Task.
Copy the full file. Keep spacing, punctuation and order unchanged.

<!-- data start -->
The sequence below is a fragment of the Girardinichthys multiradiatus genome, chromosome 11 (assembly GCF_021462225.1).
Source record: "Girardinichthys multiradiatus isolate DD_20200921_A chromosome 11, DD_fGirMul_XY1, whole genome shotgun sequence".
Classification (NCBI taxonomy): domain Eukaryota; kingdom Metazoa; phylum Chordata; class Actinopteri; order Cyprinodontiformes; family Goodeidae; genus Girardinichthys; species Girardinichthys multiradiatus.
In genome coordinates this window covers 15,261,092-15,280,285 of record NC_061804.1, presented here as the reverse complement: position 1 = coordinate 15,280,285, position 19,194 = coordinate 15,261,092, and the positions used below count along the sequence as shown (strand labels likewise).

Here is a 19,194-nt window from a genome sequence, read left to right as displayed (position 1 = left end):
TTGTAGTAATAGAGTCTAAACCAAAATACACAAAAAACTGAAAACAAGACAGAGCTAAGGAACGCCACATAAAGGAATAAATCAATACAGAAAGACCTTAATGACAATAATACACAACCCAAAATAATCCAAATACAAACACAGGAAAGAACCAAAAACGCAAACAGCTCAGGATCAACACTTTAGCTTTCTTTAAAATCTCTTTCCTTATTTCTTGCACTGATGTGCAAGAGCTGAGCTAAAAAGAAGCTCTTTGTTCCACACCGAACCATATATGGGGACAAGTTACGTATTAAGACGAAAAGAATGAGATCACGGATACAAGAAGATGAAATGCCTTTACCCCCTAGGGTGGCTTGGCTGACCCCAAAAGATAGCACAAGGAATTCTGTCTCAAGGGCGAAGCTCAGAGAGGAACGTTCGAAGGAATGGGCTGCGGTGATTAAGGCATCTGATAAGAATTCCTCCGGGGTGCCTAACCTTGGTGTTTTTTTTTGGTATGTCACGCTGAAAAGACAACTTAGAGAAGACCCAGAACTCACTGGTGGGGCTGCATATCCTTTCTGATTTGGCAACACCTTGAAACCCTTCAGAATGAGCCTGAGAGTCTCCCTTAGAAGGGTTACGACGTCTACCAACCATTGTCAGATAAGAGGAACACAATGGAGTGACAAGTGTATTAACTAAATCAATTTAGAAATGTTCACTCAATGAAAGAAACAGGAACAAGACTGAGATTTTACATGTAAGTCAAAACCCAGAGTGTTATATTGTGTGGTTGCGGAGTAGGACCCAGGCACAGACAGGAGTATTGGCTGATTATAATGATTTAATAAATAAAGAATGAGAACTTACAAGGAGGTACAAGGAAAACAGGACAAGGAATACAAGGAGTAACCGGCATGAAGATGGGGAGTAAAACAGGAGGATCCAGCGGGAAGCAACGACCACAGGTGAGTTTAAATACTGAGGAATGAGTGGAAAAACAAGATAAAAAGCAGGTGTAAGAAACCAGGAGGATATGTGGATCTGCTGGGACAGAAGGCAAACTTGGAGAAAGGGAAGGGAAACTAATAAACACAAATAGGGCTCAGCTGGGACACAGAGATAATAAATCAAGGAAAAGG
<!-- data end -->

The sequence below is a fragment of the Girardinichthys multiradiatus genome, chromosome 11 (assembly GCF_021462225.1).
Source record: "Girardinichthys multiradiatus isolate DD_20200921_A chromosome 11, DD_fGirMul_XY1, whole genome shotgun sequence".
Classification (NCBI taxonomy): domain Eukaryota; kingdom Metazoa; phylum Chordata; class Actinopteri; order Cyprinodontiformes; family Goodeidae; genus Girardinichthys; species Girardinichthys multiradiatus.
In genome coordinates this window covers 15,261,092-15,280,285 of record NC_061804.1, presented here as the reverse complement: position 1 = coordinate 15,280,285, position 19,194 = coordinate 15,261,092, and the positions used below count along the sequence as shown (strand labels likewise).

Here is a 19,194-nt window from a genome sequence, read left to right as displayed (position 1 = left end):
TTGTAGTAATAGAGTCTAAACCAAAATACACAAAAAACTGAAAACAAGACAGAGCTAAGGAACGCCACATAAAGGAATAAATCAATACAGAAAGACCTTAATGACAATAATACACAACCCAAAATAATCCAAATACAAACACAGGAAAGAACCAAAAACGCAAACAGCTCAGGATCAACACTTTAGCTTTCTTTAAAATCTCTTTCCTTATTTCTTGCACTGATGTGCAAGAGCTGAGCTAAAAAGAAGCTCTTTGTTCCACACCGAACCATATATGGGGACAAGTTACGTATTAAGACGAAAAGAATGAGATCACGGATACAAGAAGATGAAATGCCTTTACCCCCTAGGGTGGCTTGGCTGACCCCAAAAGATAGCACAAGGAATTCTGTCTCAAGGGCGAAGCTCAGAGAGGAACGTTCGAAGGAATGGGCTGCGGTGATTAAGGCATCTGATAAGAATTCCTCCGGGGTGCCTAACCTTGGTGTTTTTTTTTGGTATGTCACGCTGAAAAGACAACTTAGAGAAGACCCAGAACTCACTGGTGGGGCTGCATATCCTTTCTGATTTGGCAACACCTTGAAACCCTTCAGAATGAGCCTGAGAGTCTCCCTTAGAAGGGTTACGACGTCTACCAACCATTGTCAGATAAGAGGAACACAATGGAGTGACAAGTGTATTAACTAAATCAATTTAGAAATGTTCACTCAATGAAAGAAACAGGAACAAGACTGAGATTTTACATGTAAGTCAAAACCCAGAGTGTTATATTGTGTGGTTGCGGAGTAGGACCCAGGCACAGACAGGAGTATTGGCTGATTATAATGATTTAATAAATAAAGAATGAGAACTTACAAGGAGGTACAAGGAAAACAGGACAAGGAATACAAGGAGTAACCGGCATGAAGATGGGGAGTAAAACAGGAGGATCCAGCGGGAAGCAACGACCACAGGTGAGTTTAAATACTGAGGAATGAGTGGAAAAACAAGATAAAAAGCAGGTGTAAGAAACCAGGAGGATATGTGGATCTGCTGGGACAGAAGGCAAACTTGGAGAAAGGGAAGGGAAACTAATAAACACAAATAGGGCTCAGCTGGGACACAGAGATAATAAATCAAGGAAAAGG